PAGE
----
Setting a Caged Bird Free

Are you in a cage that feels like a prison? There is definitely a way to escape. You may need to give some thought to your personal escape route.

A painting hung on the whitewashed wall in the hospital room of Pari, a fourteen-year-old girl from India diagnosed with leukemia. In the middle of the painting an enormous angel’s wings unfolded as a rainbow, encircling and guarding the girl child who sat with her arms locked around an empty birdcage in her lap. The cage door was open and a handsome, white bird had perched on the ledge of an open window, ready to fly to freedom.

Grace, the artist, studied in India with Pari but was English. Her parents lived and worked in Japan. For her, the painting depicted her separation from her parents. She was the girl gripping the cage, unable to let go of what kept her captive to sadness and enslaved to fear. It had been a painful piece of art.

Pari found unending joy just gazing at the painting. That was why Grace gave it to her. It was placed in such a way that lying on her bed, Pari could look straight at it —and she spent many hours doing just that, pondering its meaning. Pari saw herself as the girl in the painting —Jesus sent the angel to guard and carry her through this illness. The cage was leukemia… but what about the bird?

I arrived in India to fulfill the lifetime dream of starting an orphanage. How could I have been so ignorant about what that would mean? One doesn’t think these things through as a seven-year-old. By the time I was 20, the person I had become was very different from the person who first dreamt of India. The dream person was more of a life-saving, happy-go-lucky, do-gooder type. At 20, I was far from that. I was a God-hating do-gooder (if there can be such a person). A few years prior, my mother had been murdered in our house; beaten, stripped, raped, shot and strangled. Truth is not always nice. Now I was that girl holding the caged bird —a cage full of anger, bitterness and confusion. I despised God and did not care whether I lived or died. I did not go to India as a self-made savior, but I went in search of truth.

Jesus visited Pari in a vision while she was in the hospital; she longed to be with Him. Because she’d seen Him and knew His love for her, Pari changed in character so drastically that her parents couldn’t recognize her. She was no longer locked into her body of death… she had escaped and she had found life. Once, Pari’s mother asked her, “Are you with Jesus much?” Surprised by the question, she replied, “I’m with Jesus all the time.” No one doubted that anymore. A few minutes after successfully convincing her family that THEY had to release her, she announced, “I’m going home,” and she left them. Pari, the white bird, was freed, no more fear, no more death; she had been given permission to live.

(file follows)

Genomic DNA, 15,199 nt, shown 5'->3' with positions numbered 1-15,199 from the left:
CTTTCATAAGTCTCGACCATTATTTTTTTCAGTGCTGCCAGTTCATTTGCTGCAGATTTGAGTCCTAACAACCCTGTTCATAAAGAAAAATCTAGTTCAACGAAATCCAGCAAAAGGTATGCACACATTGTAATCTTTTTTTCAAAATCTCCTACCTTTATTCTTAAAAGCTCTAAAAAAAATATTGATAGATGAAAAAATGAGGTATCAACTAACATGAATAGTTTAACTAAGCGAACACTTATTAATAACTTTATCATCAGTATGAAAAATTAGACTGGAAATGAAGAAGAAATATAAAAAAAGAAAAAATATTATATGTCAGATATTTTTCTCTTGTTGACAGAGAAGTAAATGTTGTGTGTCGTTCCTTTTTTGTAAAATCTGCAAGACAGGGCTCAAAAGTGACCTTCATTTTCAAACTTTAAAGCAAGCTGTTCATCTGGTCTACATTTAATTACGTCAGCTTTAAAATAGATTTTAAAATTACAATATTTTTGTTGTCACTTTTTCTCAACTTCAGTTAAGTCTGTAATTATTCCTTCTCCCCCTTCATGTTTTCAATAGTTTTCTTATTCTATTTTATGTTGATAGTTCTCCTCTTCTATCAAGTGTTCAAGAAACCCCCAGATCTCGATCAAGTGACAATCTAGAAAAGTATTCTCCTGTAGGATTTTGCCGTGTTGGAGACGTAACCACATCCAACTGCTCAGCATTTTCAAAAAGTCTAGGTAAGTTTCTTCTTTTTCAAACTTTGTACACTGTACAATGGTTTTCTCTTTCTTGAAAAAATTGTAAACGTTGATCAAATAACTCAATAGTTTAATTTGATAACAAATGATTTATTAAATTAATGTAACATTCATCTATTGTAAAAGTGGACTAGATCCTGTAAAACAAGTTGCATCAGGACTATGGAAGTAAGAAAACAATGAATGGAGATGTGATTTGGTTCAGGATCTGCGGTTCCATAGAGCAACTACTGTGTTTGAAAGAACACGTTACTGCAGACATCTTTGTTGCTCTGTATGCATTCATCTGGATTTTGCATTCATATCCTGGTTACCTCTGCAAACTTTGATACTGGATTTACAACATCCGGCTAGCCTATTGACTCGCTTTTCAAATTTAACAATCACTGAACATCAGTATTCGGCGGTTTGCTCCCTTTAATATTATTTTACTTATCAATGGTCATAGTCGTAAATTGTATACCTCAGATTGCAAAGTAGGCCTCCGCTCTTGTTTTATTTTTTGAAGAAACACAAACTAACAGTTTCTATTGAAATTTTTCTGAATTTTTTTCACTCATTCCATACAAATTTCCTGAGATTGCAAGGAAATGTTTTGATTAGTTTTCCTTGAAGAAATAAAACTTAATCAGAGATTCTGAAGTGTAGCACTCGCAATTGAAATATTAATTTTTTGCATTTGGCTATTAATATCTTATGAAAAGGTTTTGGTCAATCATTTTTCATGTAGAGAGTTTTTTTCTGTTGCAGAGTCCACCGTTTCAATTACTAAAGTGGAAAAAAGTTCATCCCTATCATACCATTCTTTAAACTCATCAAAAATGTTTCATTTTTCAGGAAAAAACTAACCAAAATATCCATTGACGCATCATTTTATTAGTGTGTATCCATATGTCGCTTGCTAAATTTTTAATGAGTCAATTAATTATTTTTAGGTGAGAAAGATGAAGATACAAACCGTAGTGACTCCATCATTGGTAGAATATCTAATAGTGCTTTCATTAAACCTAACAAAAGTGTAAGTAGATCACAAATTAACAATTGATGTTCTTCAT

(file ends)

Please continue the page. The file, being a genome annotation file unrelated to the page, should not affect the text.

Grace learned that her parents were praying for her daily. When she understood their deep love and heartfelt concern, she had assurance that they were as close as their prayers; they had never left. Disappointment flew away. She was released and put the cage down and let the bird fly free.

In India, I lived in one room with fifty girls who spoke no English and I spoke no Hindi. There was no water, electricity, vehicle or phone. I had a head full of lice and so did the girls. But those girls loved me and fought over who would hold my hand and wash my feet. The self-centeredness of worrying about my own needs vanished as my heart grew in love for them. I began to see past myself. I became so desperate and unhappy with who I’d become that I finally let down my guard of hate and was humbled. Alone one night, I prayed, “Jesus, all I want is to be your friend, to know you and talk to you like a friend.” I started my real life that night. Jesus entered the room, and I knew He was there. Life can begin at twenty, unless you are as smart as Pari, who began life at fourteen.

How do you set a caged bird free? Identify the cage; whose prison is it? Seek to know what needs to be done to free the bird —humble yourself and do it. Set the cage down and don’t ever pick it up again.

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